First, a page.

Learnt something today. I never even noticed the *Production Date Code* on the schematics. "Look at the production code on the schematic; AA964 L-FD. L=12 F=6 and D=4". This quote comes from a similar discussion on the Gear Page. https://www.thegearpage.net/board/index.php?threads/fender-princeton.1919982/page-2
Fender code talkers... L = 12.
 

King Fan

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Learnt something today. I never even noticed the *Production Date Code* on the schematics. "Look at the production code on the schematic; AA964 L-FD. L=12 F=6 and D=4". This quote comes from a similar discussion on the Gear Page. https://www.thegearpage.net/board/index.php?threads/fender-princeton.1919982/page-2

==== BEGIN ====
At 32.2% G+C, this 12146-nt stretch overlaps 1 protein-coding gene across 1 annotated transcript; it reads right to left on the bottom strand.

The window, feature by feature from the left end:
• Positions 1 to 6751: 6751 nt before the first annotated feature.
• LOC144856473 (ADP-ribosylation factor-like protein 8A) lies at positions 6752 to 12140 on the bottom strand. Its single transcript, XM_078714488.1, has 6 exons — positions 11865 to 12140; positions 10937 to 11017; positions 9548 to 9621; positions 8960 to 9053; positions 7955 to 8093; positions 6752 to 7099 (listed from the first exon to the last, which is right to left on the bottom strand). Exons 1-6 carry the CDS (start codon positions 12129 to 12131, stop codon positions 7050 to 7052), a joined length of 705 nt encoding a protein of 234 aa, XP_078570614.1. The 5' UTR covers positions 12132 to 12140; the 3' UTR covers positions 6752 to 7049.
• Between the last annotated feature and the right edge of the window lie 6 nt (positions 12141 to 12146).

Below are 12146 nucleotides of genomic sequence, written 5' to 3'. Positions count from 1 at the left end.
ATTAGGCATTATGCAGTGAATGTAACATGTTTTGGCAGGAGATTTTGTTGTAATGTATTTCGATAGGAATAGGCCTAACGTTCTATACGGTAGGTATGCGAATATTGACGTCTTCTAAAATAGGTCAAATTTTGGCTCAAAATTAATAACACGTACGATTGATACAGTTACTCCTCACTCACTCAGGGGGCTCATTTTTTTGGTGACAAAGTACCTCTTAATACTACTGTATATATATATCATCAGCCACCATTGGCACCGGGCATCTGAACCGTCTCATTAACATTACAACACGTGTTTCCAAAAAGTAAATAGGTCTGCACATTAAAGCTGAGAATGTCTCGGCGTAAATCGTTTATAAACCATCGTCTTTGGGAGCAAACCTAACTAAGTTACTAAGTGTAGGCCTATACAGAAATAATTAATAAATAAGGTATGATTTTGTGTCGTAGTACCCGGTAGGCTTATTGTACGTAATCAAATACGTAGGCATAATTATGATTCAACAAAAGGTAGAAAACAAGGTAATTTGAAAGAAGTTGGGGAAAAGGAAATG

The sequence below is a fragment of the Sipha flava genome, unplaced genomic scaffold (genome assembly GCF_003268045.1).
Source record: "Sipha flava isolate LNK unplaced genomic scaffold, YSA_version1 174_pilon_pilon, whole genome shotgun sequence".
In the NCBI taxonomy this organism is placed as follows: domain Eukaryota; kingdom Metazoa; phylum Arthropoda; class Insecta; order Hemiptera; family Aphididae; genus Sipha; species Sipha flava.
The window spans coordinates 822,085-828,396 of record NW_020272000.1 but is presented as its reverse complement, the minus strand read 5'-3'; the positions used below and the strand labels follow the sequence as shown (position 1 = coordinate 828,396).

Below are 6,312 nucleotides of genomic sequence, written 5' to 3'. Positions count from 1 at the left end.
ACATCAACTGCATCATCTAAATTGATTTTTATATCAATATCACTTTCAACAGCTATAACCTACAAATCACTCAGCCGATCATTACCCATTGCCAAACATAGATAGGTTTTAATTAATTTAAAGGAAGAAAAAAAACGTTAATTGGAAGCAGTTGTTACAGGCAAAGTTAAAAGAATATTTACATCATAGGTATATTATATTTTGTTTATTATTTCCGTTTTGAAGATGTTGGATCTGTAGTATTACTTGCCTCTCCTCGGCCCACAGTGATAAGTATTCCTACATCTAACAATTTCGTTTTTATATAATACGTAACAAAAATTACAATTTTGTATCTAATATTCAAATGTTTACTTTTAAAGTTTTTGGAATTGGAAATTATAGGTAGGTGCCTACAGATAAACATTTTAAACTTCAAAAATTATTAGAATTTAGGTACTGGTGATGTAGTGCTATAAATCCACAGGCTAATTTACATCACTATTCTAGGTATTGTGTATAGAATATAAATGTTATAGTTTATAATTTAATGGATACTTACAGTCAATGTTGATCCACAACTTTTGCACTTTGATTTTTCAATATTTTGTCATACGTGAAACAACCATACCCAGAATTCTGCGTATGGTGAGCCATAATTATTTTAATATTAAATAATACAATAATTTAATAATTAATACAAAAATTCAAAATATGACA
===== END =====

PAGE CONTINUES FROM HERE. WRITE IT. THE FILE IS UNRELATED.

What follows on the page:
Fender code talkers... L = 12.

Cool, I didn't recall that either, though I've read that EL34 thread in the past. We see what we're ready to see, I guess.

But now, my friend, can you 'splain more about the effects of the difference in filtering between those two schematics? I couldn't quite follow the explanation and speculation about the sonic effects in that EL34 "reply #1." Would the later scheme change the B+? what are your thoughts on B+ in this amp? The AA964, of course, is supposed to be 'cleaner' than the AA1164 -- but is B+ part of that?
 

Lowerleftcoast

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For those of us who flunked filter theory, could you tell us what the original second order scheme achieved or gave up?
Resistor/Capacitors can make high pass, low pass, (and other) RC filters. The most common capacitors making up RC filters in audio amplifiers are A) the coupling caps, which form *High Pass Filters* and 2) the filter caps, which make *Low Pass Filters*. They perform similar but different functions.